Tuesday, November 6, 2012

#306 - A Potpourri Of Pairings

Geesh! It's been two weeks.

We here at FWW haven't been in the type-y mood as this election has sapped the strength of even the strongest of oxen. It's been head-in-the-sand time in our house, sitting very still, letting the time pass and hoping it does without incident, desperately wanting the polls reflect an accurate reality.

The Ney house endorsement is to the right. Always has been, always will be.

But it's time to clean house. Keeping busy on something other than following election coverage will help to keep me sane during this longest of days.

Today's effort is merely for cataloguing purposes, as nothing in the last two weeks blew us away. But some nice moments of pairing pleasantness occurred so let's put those to electronic paper.

Pairing #1: Smoked mozzarella ravioli and tea-smoked lentils with 2009 Ponzi Pinot Noir Willamette Valley ($33 - Binny's)  

Ohio City Pasta smoked mozzarella ravioli from West Side Market in Cleveland. Sauce of onions cooked in (duck?) fat, can of San Marzano tomatoes, black lentils (cooked in very strong-brewed lapsang souchong); cinnamon stick, bay leaves, lemon thyme. Baby kale salad with extra virgin olive oil and cheap balsamic. Basil on top of everything.

Smoky meal yet surprisingly light. Meatless in its solid food construction but flavored up with what Mrs. Ney could only describe as "freezer meat fat" with any degree of certainty.

Good. Not an aggressive smokiness necessitating a bigger-bodied wine to keep up. A 2009 Ponzi Pinot Noir, last had here, sufficed. More than sufficed. After finding a random 2009 bottle at Binny's well before it was released everywhere else (think they got a sample and accidentally put it on the shelf), we popped it a few months back and found it lacking in, well, everything. We know Ponzi rather intimately and found a wine unrelated to the Ponzis of the past. It was mushy, mealy-mouthed, lacking in what made Ponzi, Ponzi. Even if it was somewhat young.

I was wrong. Off bottle then because we got all the Ponzi love with this meal, if in a more quiet package. Cranberry, raspberry, baking spice and roses with bright earth and a finish that kept expanding as the wine opened up over the course of the meal. Can't say it's going to age well as much of its joy felt rather tenuous and ephemeral but a surprise here, especially in the context of our previous drinking.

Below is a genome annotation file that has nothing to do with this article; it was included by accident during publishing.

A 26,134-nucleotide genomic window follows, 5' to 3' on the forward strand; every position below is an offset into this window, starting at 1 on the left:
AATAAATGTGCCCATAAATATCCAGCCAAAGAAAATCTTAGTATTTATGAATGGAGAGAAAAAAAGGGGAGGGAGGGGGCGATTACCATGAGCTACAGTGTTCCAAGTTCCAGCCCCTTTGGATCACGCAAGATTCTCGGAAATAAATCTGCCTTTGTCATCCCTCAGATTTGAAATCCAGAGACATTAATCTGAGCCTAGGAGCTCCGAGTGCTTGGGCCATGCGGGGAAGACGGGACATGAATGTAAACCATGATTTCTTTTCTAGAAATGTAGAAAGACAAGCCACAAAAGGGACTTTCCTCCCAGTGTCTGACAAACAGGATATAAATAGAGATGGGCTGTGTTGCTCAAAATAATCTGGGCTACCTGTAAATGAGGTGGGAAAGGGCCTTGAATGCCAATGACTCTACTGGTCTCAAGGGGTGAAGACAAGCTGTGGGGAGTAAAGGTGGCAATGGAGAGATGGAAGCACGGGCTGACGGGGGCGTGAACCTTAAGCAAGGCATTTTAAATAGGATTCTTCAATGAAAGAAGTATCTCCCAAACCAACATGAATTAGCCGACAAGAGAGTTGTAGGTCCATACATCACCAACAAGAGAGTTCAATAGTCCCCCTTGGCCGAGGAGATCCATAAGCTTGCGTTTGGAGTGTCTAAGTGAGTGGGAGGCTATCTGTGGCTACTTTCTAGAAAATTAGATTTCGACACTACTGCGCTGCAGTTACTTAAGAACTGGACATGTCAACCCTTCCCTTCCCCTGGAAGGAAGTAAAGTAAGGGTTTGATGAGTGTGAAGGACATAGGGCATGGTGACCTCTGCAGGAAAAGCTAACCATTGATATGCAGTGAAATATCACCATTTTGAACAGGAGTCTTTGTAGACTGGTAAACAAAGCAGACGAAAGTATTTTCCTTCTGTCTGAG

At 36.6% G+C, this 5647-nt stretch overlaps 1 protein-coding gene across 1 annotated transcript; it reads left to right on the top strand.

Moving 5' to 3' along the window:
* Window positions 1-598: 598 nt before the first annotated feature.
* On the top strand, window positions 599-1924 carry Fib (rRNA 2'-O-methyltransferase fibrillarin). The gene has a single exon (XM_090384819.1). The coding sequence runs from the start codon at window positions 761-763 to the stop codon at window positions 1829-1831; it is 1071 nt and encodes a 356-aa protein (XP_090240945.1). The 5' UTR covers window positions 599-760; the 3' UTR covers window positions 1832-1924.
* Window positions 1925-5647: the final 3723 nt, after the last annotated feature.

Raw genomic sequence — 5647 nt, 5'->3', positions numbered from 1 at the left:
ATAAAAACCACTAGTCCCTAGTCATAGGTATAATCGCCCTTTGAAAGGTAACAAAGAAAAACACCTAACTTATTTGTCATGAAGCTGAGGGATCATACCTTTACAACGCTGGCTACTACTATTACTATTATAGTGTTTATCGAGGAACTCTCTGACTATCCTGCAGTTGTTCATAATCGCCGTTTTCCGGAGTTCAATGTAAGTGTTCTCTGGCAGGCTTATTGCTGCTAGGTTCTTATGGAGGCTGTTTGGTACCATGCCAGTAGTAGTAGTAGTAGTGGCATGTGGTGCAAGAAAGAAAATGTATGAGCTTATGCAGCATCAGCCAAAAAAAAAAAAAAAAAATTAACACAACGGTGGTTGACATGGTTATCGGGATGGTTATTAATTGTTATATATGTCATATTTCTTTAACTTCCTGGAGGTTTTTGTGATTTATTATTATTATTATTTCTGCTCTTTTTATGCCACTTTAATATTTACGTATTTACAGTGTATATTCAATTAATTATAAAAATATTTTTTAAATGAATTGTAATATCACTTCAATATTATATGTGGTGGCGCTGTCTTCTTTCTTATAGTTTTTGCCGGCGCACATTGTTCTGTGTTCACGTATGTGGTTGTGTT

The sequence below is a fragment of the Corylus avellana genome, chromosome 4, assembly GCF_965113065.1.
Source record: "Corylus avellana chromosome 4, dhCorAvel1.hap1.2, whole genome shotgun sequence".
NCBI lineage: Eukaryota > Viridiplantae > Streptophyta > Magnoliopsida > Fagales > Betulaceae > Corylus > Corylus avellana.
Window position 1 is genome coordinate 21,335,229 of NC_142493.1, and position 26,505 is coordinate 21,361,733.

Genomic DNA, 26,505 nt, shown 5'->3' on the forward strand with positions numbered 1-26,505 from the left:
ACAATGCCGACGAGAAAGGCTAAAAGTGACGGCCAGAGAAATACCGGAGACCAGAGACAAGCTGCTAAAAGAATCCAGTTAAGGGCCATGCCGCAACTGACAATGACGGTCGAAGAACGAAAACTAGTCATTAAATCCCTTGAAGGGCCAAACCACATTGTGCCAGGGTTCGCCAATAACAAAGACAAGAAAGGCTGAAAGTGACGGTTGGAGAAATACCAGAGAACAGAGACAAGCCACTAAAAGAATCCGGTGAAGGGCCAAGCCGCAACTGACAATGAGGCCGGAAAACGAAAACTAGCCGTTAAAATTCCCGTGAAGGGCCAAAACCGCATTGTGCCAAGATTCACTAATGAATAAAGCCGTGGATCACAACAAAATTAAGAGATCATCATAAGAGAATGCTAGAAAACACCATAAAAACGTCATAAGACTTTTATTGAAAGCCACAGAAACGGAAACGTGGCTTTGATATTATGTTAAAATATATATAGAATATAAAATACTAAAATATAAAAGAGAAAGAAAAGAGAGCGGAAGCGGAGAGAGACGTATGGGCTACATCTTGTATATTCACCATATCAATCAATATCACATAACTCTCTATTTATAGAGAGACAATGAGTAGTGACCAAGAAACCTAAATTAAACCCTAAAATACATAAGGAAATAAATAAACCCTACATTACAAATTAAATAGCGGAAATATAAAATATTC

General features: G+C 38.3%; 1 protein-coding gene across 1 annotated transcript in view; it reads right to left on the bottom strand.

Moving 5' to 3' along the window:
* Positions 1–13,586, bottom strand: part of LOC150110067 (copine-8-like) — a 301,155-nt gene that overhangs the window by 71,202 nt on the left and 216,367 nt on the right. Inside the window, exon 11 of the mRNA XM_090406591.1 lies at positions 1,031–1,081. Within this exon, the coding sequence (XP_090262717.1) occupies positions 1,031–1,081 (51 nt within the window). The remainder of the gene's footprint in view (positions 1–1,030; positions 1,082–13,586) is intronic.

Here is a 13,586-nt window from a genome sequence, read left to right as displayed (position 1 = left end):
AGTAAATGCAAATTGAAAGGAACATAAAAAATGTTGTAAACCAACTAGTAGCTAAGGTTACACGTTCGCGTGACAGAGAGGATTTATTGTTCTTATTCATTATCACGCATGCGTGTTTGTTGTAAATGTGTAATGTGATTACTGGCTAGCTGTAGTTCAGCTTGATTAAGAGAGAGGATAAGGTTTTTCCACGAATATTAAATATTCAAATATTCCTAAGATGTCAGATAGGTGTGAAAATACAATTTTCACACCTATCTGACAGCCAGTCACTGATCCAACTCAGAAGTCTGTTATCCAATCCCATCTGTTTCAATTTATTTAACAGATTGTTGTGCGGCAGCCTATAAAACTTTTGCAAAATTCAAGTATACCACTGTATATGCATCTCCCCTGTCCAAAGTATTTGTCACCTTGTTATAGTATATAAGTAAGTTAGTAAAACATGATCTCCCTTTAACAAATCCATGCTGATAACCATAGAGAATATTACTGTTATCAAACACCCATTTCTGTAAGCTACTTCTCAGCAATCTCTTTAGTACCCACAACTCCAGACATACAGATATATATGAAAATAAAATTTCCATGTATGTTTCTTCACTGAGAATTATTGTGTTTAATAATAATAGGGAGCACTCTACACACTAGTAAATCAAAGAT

A nice cinnamon stick in the food/baking spice in the wine matchup here that let the acid in the wine show its face and drive the bus. Beautiful contrast of brightness in the wine and the subtle, dark smokiness in the ravioli and lentils. Sort of a textbook example in many ways of food and wine finding a few things in common and letting each bring out some of the best in the other. Pairing Score: 90

Pairing #2: Miso-marinated black cod with soba noodles with 2004 Loimer Langenlois Riesling Wachau 375ml ($7 - WDC) & 2011 Ponzi Pinot Blanc Willamette Valley ($23 - Winery)  

Black cod/sablefish marinated in red (chili) miso, sake, mirin, sugar for two days, baked, then broiled.  Recipe from Nobu. Leeks combined with leftover scallion sauce (from Hungarian skirt steak), cooked down for over an hour with tarragon, lemon thyme, nigella seeds; sprinkled with orange juice and ponzu. Soba noodles. Basil and sesame seeds dumped over everything. 

Didn't love it. Liked it but didn't fall in love. We want to eat more fish. This black cod, while nice, didn't force us to rethink sea bass a la Veracruzana when we have a fish jones.

But some happy wine helped the cause. The Loimer, even being a 2004 and cheap as all get-out, held up just fine with the food, retaining a typical riesling flavor profile and balance well past the time one might initially think it could. Bobbing for apples in a barrel of grapefruit peel-flavored mineral water were the flavors. Dry. Delicious. For $7. Yes, please.